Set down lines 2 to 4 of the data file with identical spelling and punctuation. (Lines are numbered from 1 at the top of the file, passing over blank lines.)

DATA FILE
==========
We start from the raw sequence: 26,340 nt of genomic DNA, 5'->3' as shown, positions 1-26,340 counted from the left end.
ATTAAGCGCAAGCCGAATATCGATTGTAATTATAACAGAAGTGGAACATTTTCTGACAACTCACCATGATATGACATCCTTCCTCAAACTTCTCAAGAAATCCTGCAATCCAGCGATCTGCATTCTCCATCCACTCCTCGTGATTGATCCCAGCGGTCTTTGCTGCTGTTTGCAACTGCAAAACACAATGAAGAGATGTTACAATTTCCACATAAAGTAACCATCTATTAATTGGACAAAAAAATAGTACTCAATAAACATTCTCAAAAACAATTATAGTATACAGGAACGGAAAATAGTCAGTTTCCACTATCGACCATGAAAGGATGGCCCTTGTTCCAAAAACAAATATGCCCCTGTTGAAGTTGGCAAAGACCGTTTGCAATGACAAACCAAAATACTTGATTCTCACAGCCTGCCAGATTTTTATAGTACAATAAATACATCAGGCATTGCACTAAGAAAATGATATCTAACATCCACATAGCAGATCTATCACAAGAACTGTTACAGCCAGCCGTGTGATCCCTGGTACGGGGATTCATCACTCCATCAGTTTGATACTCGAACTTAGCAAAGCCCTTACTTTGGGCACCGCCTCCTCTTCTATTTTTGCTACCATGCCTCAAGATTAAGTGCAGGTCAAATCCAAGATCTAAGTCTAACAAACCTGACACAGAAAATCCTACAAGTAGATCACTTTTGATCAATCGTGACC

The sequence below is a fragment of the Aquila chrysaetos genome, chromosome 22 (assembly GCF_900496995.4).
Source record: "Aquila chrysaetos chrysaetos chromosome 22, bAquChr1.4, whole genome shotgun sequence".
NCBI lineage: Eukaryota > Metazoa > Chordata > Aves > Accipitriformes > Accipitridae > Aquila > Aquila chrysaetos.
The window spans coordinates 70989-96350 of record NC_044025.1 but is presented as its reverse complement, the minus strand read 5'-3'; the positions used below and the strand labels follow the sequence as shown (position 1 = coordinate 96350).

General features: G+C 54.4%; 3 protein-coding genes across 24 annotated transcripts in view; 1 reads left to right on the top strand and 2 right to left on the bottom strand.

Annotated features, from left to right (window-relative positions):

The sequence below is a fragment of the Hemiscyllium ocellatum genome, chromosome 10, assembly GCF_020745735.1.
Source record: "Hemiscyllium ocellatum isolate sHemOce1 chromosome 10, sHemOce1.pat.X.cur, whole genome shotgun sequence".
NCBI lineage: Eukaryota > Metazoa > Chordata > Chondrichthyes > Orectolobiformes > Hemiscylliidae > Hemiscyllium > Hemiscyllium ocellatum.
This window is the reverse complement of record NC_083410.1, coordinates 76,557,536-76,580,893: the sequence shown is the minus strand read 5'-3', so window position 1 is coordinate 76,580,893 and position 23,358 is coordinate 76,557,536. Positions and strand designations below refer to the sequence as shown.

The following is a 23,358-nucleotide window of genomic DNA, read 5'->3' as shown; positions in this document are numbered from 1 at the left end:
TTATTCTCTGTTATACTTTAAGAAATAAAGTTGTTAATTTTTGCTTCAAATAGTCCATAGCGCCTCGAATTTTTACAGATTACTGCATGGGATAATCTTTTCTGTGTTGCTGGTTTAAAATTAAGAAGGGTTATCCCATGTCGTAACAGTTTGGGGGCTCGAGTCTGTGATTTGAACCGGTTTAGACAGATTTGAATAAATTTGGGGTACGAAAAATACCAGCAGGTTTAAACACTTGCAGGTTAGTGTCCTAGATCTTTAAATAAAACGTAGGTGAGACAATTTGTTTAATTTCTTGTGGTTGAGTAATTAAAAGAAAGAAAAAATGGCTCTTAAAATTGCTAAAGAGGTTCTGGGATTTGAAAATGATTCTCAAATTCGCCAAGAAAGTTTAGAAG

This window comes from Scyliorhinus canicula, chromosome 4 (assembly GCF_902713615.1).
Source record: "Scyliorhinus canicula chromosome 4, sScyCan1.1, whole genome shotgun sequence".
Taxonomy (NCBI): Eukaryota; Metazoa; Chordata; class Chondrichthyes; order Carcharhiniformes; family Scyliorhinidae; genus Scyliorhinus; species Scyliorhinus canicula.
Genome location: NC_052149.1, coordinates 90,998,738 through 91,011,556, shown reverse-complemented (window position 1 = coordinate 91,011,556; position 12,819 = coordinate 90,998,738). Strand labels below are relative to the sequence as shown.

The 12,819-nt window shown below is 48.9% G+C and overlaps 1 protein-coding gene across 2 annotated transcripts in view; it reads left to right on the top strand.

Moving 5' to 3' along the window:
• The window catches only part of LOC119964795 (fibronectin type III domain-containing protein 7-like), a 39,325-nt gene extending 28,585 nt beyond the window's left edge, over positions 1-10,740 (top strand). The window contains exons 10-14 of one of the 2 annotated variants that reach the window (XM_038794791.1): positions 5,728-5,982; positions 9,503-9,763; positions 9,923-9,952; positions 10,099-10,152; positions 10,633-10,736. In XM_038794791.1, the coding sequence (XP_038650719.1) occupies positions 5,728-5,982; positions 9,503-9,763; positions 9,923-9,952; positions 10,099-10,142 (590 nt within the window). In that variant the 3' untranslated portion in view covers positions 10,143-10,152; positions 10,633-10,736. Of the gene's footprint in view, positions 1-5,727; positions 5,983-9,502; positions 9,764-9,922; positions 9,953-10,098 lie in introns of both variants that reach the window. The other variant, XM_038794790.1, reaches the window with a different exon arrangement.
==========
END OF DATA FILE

ATTAAGCGCAAGCCGAATATCGATTGTAATTATAACAGAAGTGGAACATTTTCTGACAACTCACCATGATATGACATCCTTCCTCAAACTTCTCAAGAAATCCTGCAATCCAGCGATCTGCATTCTCCATCCACTCCTCGTGATTGATCCCAGCGGTCTTTGCTGCTGTTTGCAACTGCAAAACACAATGAAGAGATGTTACAATTTCCACATAAAGTAACCATCTATTAATTGGACAAAAAAATAGTACTCAATAAACATTCTCAAAAACAATTATAGTATACAGGAACGGAAAATAGTCAGTTTCCACTATCGACCATGAAAGGATGGCCCTTGTTCCAAAAACAAATATGCCCCTGTTGAAGTTGGCAAAGACCGTTTGCAATGACAAACCAAAATACTTGATTCTCACAGCCTGCCAGATTTTTATAGTACAATAAATACATCAGGCATTGCACTAAGAAAATGATATCTAACATCCACATAGCAGATCTATCACAAGAACTGTTACAGCCAGCCGTGTGATCCCTGGTACGGGGATTCATCACTCCATCAGTTTGATACTCGAACTTAGCAAAGCCCTTACTTTGGGCACCGCCTCCTCTTCTATTTTTGCTACCATGCCTCAAGATTAAGTGCAGGTCAAATCCAAGATCTAAGTCTAACAAACCTGACACAGAAAATCCTACAAGTAGATCACTTTTGATCAATCGTGACC

The sequence below is a fragment of the Aquila chrysaetos genome, chromosome 22 (assembly GCF_900496995.4).
Source record: "Aquila chrysaetos chrysaetos chromosome 22, bAquChr1.4, whole genome shotgun sequence".